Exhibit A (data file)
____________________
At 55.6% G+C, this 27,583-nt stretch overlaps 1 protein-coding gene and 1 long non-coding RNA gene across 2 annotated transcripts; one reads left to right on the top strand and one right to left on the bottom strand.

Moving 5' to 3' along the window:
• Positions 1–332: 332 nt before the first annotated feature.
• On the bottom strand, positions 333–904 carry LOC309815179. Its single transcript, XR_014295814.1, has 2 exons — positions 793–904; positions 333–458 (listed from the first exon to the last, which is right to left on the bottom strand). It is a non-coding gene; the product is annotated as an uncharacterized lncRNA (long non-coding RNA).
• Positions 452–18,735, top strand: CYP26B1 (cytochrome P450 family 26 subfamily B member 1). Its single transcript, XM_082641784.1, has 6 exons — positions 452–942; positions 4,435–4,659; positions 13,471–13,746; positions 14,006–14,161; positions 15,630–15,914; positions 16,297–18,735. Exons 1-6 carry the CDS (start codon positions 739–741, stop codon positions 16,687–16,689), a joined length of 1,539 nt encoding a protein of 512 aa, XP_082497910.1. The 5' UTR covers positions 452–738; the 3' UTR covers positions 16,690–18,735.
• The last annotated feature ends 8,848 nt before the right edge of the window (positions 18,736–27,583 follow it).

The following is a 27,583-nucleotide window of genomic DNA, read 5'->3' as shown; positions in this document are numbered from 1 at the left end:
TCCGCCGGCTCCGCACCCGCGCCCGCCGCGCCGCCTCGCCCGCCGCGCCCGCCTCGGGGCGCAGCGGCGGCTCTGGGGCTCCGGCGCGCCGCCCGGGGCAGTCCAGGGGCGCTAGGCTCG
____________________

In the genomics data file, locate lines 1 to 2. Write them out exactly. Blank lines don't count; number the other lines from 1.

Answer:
At 55.6% G+C, this 27,583-nt stretch overlaps 1 protein-coding gene and 1 long non-coding RNA gene across 2 annotated transcripts; one reads left to right on the top strand and one right to left on the bottom strand.

Moving 5' to 3' along the window: